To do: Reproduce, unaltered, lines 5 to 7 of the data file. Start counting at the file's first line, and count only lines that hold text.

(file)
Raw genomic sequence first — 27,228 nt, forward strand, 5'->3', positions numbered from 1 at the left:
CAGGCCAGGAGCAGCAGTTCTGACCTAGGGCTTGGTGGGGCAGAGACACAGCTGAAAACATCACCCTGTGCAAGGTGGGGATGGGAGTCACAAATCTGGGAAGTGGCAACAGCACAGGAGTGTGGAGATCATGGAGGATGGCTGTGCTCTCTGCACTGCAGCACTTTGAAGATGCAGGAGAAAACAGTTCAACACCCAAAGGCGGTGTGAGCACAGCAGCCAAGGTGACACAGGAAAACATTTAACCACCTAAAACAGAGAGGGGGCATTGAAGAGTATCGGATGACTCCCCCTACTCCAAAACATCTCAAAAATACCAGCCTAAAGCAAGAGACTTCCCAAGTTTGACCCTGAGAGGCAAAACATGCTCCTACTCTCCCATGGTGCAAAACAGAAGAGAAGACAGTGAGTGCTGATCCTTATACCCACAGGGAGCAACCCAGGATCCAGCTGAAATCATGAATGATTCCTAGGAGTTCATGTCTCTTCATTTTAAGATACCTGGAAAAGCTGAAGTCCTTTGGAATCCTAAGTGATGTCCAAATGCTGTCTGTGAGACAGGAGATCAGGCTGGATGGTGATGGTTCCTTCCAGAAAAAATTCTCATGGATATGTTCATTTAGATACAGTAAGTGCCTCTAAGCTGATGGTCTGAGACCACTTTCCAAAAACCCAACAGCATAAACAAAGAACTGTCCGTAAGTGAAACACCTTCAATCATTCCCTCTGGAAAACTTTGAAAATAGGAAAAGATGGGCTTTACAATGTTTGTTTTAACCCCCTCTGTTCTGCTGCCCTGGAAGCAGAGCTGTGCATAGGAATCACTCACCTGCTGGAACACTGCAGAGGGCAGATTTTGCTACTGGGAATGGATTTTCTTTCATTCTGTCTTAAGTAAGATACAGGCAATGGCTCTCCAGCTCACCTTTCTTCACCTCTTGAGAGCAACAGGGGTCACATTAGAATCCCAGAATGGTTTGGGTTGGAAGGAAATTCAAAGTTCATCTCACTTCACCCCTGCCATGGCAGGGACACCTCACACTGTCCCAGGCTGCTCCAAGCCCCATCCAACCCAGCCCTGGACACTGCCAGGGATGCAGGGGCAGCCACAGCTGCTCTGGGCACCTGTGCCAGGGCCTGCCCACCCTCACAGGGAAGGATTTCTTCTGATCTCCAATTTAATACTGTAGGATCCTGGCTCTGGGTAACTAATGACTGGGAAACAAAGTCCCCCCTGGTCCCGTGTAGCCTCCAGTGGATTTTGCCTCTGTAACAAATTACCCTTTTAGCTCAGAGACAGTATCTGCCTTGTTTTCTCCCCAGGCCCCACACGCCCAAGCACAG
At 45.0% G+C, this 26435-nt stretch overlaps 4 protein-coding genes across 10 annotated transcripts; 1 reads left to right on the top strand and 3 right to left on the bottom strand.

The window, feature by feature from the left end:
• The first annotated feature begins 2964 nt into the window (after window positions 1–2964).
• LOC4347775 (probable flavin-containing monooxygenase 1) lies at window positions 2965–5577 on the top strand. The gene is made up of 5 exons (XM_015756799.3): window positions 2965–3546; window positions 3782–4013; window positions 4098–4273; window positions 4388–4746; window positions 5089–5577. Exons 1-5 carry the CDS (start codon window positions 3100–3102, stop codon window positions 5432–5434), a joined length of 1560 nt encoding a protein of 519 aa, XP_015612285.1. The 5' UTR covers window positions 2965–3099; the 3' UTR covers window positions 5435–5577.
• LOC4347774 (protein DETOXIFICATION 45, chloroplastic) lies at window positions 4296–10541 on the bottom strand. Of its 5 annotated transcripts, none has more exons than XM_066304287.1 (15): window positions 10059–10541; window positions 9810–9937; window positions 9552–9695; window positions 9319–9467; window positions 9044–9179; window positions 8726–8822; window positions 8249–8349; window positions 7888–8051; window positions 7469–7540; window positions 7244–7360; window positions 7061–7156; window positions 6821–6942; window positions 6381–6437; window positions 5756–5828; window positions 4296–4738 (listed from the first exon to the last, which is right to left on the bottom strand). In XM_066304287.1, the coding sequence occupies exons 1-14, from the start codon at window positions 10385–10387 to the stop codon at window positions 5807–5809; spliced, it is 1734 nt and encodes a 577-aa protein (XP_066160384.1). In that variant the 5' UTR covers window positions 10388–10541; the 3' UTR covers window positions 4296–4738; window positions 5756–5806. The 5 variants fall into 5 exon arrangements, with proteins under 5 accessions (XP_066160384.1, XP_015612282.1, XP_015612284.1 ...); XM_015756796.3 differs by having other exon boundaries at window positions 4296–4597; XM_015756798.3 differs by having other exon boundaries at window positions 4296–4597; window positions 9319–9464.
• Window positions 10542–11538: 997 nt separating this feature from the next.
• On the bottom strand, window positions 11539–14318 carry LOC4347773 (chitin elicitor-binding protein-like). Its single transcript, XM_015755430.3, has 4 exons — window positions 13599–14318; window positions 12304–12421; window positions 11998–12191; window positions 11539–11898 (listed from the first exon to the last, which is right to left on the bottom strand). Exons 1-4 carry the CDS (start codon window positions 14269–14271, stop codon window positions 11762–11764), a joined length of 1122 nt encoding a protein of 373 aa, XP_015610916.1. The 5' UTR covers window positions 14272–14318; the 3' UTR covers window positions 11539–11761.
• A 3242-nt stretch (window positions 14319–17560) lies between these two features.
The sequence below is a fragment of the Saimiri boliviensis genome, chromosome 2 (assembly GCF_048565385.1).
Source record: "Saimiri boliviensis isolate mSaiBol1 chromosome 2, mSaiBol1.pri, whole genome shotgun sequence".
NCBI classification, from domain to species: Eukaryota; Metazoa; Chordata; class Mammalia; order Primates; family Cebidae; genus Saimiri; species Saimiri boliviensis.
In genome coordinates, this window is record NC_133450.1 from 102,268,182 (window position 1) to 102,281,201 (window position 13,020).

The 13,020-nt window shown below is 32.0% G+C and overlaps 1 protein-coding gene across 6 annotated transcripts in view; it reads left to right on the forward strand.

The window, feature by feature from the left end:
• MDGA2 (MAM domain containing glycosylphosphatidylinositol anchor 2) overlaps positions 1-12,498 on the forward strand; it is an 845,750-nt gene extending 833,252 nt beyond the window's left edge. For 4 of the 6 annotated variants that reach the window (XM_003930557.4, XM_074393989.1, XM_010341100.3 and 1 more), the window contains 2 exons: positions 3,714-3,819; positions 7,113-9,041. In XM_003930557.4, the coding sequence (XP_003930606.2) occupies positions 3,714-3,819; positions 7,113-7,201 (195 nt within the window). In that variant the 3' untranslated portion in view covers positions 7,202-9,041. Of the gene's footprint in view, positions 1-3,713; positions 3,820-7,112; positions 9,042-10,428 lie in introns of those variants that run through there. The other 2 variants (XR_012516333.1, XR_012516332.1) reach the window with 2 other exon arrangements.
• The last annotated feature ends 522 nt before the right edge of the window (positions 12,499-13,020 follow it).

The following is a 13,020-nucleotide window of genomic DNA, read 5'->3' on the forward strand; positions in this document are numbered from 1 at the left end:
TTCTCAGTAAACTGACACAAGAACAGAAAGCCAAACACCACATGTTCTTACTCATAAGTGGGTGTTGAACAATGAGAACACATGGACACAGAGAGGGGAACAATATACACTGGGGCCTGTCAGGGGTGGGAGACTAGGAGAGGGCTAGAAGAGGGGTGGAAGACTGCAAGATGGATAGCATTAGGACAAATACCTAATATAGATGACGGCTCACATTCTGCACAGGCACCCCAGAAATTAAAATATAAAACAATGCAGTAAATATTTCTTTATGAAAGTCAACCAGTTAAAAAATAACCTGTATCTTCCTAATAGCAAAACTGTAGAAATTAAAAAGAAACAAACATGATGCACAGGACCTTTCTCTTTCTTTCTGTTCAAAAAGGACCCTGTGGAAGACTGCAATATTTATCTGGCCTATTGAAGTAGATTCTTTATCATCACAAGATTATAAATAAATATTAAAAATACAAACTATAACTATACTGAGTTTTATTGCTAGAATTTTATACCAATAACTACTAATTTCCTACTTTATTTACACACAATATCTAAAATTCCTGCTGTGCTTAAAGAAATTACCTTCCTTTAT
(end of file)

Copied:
• The first annotated feature begins 2964 nt into the window (after window positions 1–2964).
• LOC4347775 (probable flavin-containing monooxygenase 1) lies at window positions 2965–5577 on the top strand. The gene is made up of 5 exons (XM_015756799.3): window positions 2965–3546; window positions 3782–4013; window positions 4098–4273; window positions 4388–4746; window positions 5089–5577. Exons 1-5 carry the CDS (start codon window positions 3100–3102, stop codon window positions 5432–5434), a joined length of 1560 nt encoding a protein of 519 aa, XP_015612285.1. The 5' UTR covers window positions 2965–3099; the 3' UTR covers window positions 5435–5577.
• LOC4347774 (protein DETOXIFICATION 45, chloroplastic) lies at window positions 4296–10541 on the bottom strand. Of its 5 annotated transcripts, none has more exons than XM_066304287.1 (15): window positions 10059–10541; window positions 9810–9937; window positions 9552–9695; window positions 9319–9467; window positions 9044–9179; window positions 8726–8822; window positions 8249–8349; window positions 7888–8051; window positions 7469–7540; window positions 7244–7360; window positions 7061–7156; window positions 6821–6942; window positions 6381–6437; window positions 5756–5828; window positions 4296–4738 (listed from the first exon to the last, which is right to left on the bottom strand). In XM_066304287.1, the coding sequence occupies exons 1-14, from the start codon at window positions 10385–10387 to the stop codon at window positions 5807–5809; spliced, it is 1734 nt and encodes a 577-aa protein (XP_066160384.1). In that variant the 5' UTR covers window positions 10388–10541; the 3' UTR covers window positions 4296–4738; window positions 5756–5806. The 5 variants fall into 5 exon arrangements, with proteins under 5 accessions (XP_066160384.1, XP_015612282.1, XP_015612284.1 ...); XM_015756796.3 differs by having other exon boundaries at window positions 4296–4597; XM_015756798.3 differs by having other exon boundaries at window positions 4296–4597; window positions 9319–9464.